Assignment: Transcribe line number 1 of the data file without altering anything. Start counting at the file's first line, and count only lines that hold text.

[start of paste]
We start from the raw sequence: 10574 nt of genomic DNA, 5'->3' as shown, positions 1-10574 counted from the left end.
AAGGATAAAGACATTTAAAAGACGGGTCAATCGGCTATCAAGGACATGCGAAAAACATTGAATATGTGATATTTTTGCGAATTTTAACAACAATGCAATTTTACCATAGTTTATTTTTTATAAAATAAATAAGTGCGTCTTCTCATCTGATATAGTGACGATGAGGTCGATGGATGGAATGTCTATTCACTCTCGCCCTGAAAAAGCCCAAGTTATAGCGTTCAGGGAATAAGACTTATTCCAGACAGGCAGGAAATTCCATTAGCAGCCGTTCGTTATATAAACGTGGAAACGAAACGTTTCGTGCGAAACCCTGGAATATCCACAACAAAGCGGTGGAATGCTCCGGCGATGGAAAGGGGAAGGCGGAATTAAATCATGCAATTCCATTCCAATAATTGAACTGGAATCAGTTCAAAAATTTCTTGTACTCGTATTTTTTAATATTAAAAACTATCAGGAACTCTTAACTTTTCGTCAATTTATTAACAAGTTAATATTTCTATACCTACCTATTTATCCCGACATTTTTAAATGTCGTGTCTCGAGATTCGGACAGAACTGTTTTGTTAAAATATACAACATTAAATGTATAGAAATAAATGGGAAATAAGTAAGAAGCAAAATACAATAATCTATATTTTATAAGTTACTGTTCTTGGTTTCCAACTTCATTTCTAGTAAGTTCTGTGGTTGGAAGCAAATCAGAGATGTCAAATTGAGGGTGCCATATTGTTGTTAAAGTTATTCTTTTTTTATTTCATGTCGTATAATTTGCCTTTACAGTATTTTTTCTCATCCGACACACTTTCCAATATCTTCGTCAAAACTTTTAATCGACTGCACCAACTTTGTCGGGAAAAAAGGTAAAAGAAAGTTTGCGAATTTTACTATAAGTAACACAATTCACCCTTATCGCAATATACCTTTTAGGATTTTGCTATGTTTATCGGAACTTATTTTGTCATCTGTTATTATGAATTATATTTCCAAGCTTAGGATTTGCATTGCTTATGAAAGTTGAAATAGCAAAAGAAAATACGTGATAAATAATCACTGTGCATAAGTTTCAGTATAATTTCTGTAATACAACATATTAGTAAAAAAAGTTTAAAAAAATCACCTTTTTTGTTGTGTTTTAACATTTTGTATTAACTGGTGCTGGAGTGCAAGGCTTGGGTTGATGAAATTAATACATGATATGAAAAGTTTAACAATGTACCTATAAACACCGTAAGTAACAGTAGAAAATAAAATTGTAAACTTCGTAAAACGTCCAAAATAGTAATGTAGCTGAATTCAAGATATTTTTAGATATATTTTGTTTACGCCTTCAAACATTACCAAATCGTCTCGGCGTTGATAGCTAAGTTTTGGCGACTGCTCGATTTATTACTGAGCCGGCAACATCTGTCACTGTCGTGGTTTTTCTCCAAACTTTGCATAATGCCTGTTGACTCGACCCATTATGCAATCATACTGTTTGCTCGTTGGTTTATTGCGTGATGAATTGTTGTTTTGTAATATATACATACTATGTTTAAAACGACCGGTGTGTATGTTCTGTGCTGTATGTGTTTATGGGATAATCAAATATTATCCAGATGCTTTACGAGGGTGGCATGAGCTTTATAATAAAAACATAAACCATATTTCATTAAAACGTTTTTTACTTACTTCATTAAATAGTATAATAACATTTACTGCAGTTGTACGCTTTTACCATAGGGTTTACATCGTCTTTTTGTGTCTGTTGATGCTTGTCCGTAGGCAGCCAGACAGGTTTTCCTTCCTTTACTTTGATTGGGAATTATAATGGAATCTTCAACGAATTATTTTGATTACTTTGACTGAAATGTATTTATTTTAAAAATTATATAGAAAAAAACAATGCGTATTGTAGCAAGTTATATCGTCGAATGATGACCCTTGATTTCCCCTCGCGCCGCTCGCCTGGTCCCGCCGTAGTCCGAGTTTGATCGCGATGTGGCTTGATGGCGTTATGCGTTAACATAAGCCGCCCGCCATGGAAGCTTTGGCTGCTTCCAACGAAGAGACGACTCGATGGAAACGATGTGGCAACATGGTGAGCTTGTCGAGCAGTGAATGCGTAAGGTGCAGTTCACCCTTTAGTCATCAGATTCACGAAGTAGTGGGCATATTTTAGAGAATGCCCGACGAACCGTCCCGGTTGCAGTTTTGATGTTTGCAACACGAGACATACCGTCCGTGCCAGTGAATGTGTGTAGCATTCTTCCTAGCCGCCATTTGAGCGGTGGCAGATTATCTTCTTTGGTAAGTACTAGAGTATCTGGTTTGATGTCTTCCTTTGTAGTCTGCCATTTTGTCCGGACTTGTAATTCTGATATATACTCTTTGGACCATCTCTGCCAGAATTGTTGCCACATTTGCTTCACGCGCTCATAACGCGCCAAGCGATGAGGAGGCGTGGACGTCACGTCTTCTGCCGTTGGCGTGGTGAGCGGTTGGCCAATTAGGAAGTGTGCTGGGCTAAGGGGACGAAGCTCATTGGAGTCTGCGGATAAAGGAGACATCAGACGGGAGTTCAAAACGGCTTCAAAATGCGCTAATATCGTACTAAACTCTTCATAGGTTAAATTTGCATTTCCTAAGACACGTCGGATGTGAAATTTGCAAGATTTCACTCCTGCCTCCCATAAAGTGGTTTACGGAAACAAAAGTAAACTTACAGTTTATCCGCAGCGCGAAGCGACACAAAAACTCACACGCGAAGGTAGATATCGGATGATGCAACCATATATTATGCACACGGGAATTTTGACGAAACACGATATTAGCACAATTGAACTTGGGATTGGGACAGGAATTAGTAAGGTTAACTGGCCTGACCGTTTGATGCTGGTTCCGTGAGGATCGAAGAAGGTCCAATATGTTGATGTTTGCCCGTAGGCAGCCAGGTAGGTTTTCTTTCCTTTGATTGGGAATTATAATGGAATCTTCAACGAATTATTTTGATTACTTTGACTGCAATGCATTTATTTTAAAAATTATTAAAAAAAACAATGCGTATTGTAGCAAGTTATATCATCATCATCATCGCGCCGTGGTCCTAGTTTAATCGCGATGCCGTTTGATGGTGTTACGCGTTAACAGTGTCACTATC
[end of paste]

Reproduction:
We start from the raw sequence: 10574 nt of genomic DNA, 5'->3' as shown, positions 1-10574 counted from the left end.